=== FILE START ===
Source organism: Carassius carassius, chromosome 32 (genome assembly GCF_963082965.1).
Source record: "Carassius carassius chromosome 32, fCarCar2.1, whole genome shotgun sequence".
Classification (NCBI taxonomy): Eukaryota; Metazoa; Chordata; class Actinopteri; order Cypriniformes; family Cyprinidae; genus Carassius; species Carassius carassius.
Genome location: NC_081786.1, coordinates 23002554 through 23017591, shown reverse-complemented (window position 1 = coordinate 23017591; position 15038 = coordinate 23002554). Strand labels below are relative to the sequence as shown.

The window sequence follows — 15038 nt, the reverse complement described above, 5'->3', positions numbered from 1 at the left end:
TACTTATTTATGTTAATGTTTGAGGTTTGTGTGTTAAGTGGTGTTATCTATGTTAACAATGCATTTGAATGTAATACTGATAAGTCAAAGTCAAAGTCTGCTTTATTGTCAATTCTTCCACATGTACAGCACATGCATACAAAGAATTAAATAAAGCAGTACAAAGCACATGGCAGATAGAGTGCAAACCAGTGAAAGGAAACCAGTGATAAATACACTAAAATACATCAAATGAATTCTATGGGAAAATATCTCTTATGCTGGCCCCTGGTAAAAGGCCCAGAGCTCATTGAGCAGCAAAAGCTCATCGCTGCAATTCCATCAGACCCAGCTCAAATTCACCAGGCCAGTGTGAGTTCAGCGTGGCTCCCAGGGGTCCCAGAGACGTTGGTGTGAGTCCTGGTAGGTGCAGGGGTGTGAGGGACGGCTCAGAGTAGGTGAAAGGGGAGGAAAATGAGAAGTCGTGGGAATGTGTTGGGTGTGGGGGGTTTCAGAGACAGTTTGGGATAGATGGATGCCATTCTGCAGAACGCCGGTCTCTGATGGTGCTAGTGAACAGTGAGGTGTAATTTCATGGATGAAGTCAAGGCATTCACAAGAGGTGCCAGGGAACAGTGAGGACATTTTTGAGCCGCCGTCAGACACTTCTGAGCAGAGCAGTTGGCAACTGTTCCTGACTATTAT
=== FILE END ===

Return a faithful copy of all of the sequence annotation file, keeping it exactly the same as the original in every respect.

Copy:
Source organism: Carassius carassius, chromosome 32 (genome assembly GCF_963082965.1).
Source record: "Carassius carassius chromosome 32, fCarCar2.1, whole genome shotgun sequence".
Classification (NCBI taxonomy): Eukaryota; Metazoa; Chordata; class Actinopteri; order Cypriniformes; family Cyprinidae; genus Carassius; species Carassius carassius.
Genome location: NC_081786.1, coordinates 23002554 through 23017591, shown reverse-complemented (window position 1 = coordinate 23017591; position 15038 = coordinate 23002554). Strand labels below are relative to the sequence as shown.

The window sequence follows — 15038 nt, the reverse complement described above, 5'->3', positions numbered from 1 at the left end:
TACTTATTTATGTTAATGTTTGAGGTTTGTGTGTTAAGTGGTGTTATCTATGTTAACAATGCATTTGAATGTAATACTGATAAGTCAAAGTCAAAGTCTGCTTTATTGTCAATTCTTCCACATGTACAGCACATGCATACAAAGAATTAAATAAAGCAGTACAAAGCACATGGCAGATAGAGTGCAAACCAGTGAAAGGAAACCAGTGATAAATACACTAAAATACATCAAATGAATTCTATGGGAAAATATCTCTTATGCTGGCCCCTGGTAAAAGGCCCAGAGCTCATTGAGCAGCAAAAGCTCATCGCTGCAATTCCATCAGACCCAGCTCAAATTCACCAGGCCAGTGTGAGTTCAGCGTGGCTCCCAGGGGTCCCAGAGACGTTGGTGTGAGTCCTGGTAGGTGCAGGGGTGTGAGGGACGGCTCAGAGTAGGTGAAAGGGGAGGAAAATGAGAAGTCGTGGGAATGTGTTGGGTGTGGGGGGTTTCAGAGACAGTTTGGGATAGATGGATGCCATTCTGCAGAACGCCGGTCTCTGATGGTGCTAGTGAACAGTGAGGTGTAATTTCATGGATGAAGTCAAGGCATTCACAAGAGGTGCCAGGGAACAGTGAGGACATTTTTGAGCCGCCGTCAGACACTTCTGAGCAGAGCAGTTGGCAACTGTTCCTGACTATTAT